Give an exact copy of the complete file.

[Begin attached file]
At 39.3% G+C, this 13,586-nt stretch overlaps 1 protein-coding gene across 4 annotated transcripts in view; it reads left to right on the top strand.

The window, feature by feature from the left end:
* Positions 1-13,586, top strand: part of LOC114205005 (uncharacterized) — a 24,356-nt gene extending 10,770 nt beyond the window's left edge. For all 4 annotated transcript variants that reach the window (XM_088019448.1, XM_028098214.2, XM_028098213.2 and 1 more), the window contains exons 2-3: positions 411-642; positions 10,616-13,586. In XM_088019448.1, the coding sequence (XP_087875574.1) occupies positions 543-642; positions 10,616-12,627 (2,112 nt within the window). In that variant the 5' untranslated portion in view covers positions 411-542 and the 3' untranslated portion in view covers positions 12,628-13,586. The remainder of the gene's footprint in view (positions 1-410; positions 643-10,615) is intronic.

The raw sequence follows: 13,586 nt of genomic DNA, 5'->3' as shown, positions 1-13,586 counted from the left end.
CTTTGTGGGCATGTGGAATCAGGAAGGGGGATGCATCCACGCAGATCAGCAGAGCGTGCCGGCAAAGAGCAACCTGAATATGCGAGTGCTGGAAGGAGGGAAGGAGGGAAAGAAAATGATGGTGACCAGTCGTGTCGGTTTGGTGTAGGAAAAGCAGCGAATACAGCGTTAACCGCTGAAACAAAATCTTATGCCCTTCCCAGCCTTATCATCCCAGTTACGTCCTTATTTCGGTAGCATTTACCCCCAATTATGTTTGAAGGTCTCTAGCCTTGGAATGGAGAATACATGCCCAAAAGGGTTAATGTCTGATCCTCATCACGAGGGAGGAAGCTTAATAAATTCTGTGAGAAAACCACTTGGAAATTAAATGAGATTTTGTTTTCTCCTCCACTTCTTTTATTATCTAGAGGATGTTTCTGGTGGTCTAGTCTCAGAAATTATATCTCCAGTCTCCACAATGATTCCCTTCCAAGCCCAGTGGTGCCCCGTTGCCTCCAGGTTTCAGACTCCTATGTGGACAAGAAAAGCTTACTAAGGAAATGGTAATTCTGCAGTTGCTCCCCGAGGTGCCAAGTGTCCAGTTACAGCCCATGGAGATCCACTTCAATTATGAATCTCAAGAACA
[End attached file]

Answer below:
At 39.3% G+C, this 13,586-nt stretch overlaps 1 protein-coding gene across 4 annotated transcripts in view; it reads left to right on the top strand.

The window, feature by feature from the left end:
* Positions 1-13,586, top strand: part of LOC114205005 (uncharacterized) — a 24,356-nt gene extending 10,770 nt beyond the window's left edge. For all 4 annotated transcript variants that reach the window (XM_088019448.1, XM_028098214.2, XM_028098213.2 and 1 more), the window contains exons 2-3: positions 411-642; positions 10,616-13,586. In XM_088019448.1, the coding sequence (XP_087875574.1) occupies positions 543-642; positions 10,616-12,627 (2,112 nt within the window). In that variant the 5' untranslated portion in view covers positions 411-542 and the 3' untranslated portion in view covers positions 12,628-13,586. The remainder of the gene's footprint in view (positions 1-410; positions 643-10,615) is intronic.

The raw sequence follows: 13,586 nt of genomic DNA, 5'->3' as shown, positions 1-13,586 counted from the left end.
CTTTGTGGGCATGTGGAATCAGGAAGGGGGATGCATCCACGCAGATCAGCAGAGCGTGCCGGCAAAGAGCAACCTGAATATGCGAGTGCTGGAAGGAGGGAAGGAGGGAAAGAAAATGATGGTGACCAGTCGTGTCGGTTTGGTGTAGGAAAAGCAGCGAATACAGCGTTAACCGCTGAAACAAAATCTTATGCCCTTCCCAGCCTTATCATCCCAGTTACGTCCTTATTTCGGTAGCATTTACCCCCAATTATGTTTGAAGGTCTCTAGCCTTGGAATGGAGAATACATGCCCAAAAGGGTTAATGTCTGATCCTCATCACGAGGGAGGAAGCTTAATAAATTCTGTGAGAAAACCACTTGGAAATTAAATGAGATTTTGTTTTCTCCTCCACTTCTTTTATTATCTAGAGGATGTTTCTGGTGGTCTAGTCTCAGAAATTATATCTCCAGTCTCCACAATGATTCCCTTCCAAGCCCAGTGGTGCCCCGTTGCCTCCAGGTTTCAGACTCCTATGTGGACAAGAAAAGCTTACTAAGGAAATGGTAATTCTGCAGTTGCTCCCCGAGGTGCCAAGTGTCCAGTTACAGCCCATGGAGATCCACTTCAATTATGAATCTCAAGAACA